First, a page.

"Oh what a wonderful thing you're doing"

-This one always strikes a chord, and I'm not totally sure why. It is a wonderful thing, and I'm proud of us. I'm proud of our family. But we didn't set out to save a child. That's not what it's about.

I struggle with how to respond to many of these comments because I can see that the person making them just doesn't get it. They don't get the big picture. I find myself wanting to reply to many comments with some snide remark, and I don't because really, I can picture my mom in the grocery store asking some other woman with her children the same sorts of questions. Not trying to be rude or intrusive, just curious. I realize that unless people see and feel the effects of poverty and famine around the world, it's just not something they think about. They don't have a reason to.

So I could get up on my soap box and tell them about all that I've learned about Ethiopia, the people, the culture, the drought, the hunger, the lack of clean water, the disease, about how they could help... but is that right? Really, I'm asking. Should I feel an obligation to be an advocate? Be the voice for those whose voices are not being heard? Can I go on ignoring comments because I just don't want to deal with it? Is it my responsibility to educate people about what is happening around the world? The information is out there isn't it? For whatever reason people choose to turn the other way. Could I get them to get it even if I tried? Would it make any difference?

The thing is, I want to do all these things. I want to be an advocate. I want to be that voice. But in a way that is not making an example of my family. Does that make sense? I don't want to be nice and put on a smile every time I get a rude comment about my front of my children. I don't like feeling like my family is a teaching case.

Adoption did change my life. If Emma weren't in our lives, I wouldn't feel the connection that I do to Ethiopia. I wouldn't think about wanting to make a difference because I feel I owe it to her birth family. Without adoption my eyes would not have been opened. As much as I want to encourage other people to think about the world outside their community, I think I need to find a way to do it while preserving my family's story and keeping certain things private.

Is that possible?

Is there a way to turn the focus of the questions and comments? Or do I have to learn to stear clear of all old ladies in the grocery store?

Friday, September 11, 2009

Have you ever wanted to say. . .

This is a guest post. Again. I tell you this right off for two reasons: First becuse I don't want to confuse anyone and have you think that your usual blogger has lost some of her style, wit, charm, etc. And also because I want to make sure that if you are critical of this post, you know who to direct it at. . . .

I'm sure we all get them: The innocous comment by a friend, family member or neighbor. They range from the ever popular "You are doing such a good thing! (by adopting)" to "How lucky she is that you brought her here from Africa".

They touch on my deepest thoughts and feelings relating to adoption. The incredible mix of love, protectiveness and anxiety I feel about my daughter. The sadness I feel for the poverty in Ethiopia and the sacrifice her birth family made. The happiness I feel as she has grown and settled in to our family. The questions I will have for years about what comes from nature vs. nurture.

I'm just still not sure how to respond to many of these comments. Often I take the easy way out. Smile, nod, make some vacuous comment about how much our daughter has given to our family. How blessed we are by her place in our lives.

I want to say "stop". It's not about "doing a good thing". We all need to wake up and realize that there are children that don't have enough to eat. There are families without water, heat and light in the twenty-first century. We will not solve this one child at a time. I want to tell them to learn about and support AHOPE. To think about the poverty in Africa, South America, Asia. And not to stop thinking about it because it feels 'too big'.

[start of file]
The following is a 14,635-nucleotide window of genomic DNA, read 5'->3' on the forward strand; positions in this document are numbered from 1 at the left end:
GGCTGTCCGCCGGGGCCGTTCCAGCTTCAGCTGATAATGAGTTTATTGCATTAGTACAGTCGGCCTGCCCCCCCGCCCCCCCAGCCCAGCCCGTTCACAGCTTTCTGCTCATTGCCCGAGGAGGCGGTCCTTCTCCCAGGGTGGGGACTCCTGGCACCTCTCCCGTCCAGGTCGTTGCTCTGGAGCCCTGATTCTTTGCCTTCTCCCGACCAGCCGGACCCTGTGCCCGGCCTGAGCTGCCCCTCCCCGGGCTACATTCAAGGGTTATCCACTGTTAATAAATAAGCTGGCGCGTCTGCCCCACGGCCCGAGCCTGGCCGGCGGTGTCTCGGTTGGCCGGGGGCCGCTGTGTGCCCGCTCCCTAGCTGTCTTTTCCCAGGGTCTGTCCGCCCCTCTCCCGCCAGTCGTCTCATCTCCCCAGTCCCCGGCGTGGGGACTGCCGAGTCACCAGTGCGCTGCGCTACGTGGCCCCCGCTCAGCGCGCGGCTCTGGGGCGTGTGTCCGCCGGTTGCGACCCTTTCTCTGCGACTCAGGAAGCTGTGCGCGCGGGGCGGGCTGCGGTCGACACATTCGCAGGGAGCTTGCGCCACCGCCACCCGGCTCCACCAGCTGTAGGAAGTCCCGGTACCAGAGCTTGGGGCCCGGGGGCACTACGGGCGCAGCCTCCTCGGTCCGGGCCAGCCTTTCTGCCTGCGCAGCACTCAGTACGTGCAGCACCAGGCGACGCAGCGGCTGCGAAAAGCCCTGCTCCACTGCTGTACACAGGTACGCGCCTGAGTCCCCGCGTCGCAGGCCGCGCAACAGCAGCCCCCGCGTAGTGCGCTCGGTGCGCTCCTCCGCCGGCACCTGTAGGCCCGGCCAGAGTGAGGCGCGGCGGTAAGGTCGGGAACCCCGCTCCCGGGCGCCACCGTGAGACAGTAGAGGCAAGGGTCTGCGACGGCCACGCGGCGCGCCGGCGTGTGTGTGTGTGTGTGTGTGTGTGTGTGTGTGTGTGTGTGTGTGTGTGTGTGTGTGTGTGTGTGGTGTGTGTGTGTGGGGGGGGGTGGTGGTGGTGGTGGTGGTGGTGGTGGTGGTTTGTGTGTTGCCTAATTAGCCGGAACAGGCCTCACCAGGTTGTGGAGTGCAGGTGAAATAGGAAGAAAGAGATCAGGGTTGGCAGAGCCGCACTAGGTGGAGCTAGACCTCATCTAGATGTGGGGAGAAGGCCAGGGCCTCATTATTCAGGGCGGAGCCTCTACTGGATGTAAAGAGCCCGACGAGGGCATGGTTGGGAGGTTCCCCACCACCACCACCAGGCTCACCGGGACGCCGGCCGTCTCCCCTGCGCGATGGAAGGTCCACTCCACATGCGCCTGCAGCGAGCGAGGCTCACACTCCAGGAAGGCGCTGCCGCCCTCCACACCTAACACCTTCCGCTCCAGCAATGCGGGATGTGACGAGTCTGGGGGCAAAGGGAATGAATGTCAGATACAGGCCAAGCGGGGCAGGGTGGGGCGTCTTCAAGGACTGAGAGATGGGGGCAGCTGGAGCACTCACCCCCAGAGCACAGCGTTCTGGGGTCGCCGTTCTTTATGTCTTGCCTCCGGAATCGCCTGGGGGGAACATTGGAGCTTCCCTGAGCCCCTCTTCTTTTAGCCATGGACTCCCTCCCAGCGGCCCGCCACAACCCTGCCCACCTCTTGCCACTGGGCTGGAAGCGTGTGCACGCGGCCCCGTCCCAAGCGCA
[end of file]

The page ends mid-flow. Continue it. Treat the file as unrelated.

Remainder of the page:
It is big. But it will only get better one person at a time. We need to say 'enough'. We need to talk about it. We need to make this a world where families in poorer countries don't need to make this awful choice.

But how can we on a micro level, make a macro change? I don't know the answer to this, but some of the strongest people in history have begun change with simple acts. And out of simple acts, they have begun to change their worlds.

Wednesday, September 9, 2009

Wordless Wednesday

Yes, the boy is really THAT funny!

Saturday, September 5, 2009


Well, once again things are beyond crazy at our house.

The house is coming along, the basement should be done by next week so I can finally get all of the kids stuff out of boxes...the home study update is just about complete, our social worker is coming over tomorrow to see the new house and collect all of the papers I've been running around town chasing after! Even amidst the craziness, I think we're all starting to feel more settled.

Last week marked the beginning of the new school year!

The kids all seem to be loving it so far. Well, one day Emma did plant her feet firmly on the ground and say, "no. I'm not going." Jack has had a few tears every morning, and Sam has already asked, "how many more days until school is done?" So, I guess maybe not everyone loves it. Caroline really and truly does though. I know it's a bit early for predictions, but I really think that this school is going to be a much better fit for them!

In other news... Jud was just promoted to the President of M&I Equipment Finance Co. It's really exciting news and I'm just so proud of him! His dedication and hard work have paid off! He's amazing and I know he'll do a great job!

Even with all of the stress at work, Juds been so awesome about pitching in with house stuff too. Probably more than his fair share actually. I've been going through weird phases lately, where I just don't feel like doing anything...not yard work, not painting, not cleaning, not organizing, not even blogging! These, with the exception of cleaning, are things that I really enjoy doing...but I've just felt blah. And rather than get annoyed by my mood swings and general blahness, Jud has been incredibly sweet and loving. He calls during the day just to ask how I'm feeling or how my day's going. Most nights he still makes dinner when he gets home from work! And if that's not enough, he's been motoring through projects around the house. Pretty much makes me look like a total slacker!

Yesterday the two of us took a road trip to La Crosse for a wedding. It was about a four hour drive so we had lots of time to talk and catch up with each other, something we rarely get the opportunity to do these days. It was wonderful. We really had a great time at the wedding too. Jud even danced! Something he does not usually do willingly! It felt great to have some fun time together, but we are both exhausted today, we're getting too old for those late nights!

Wednesday, September 2, 2009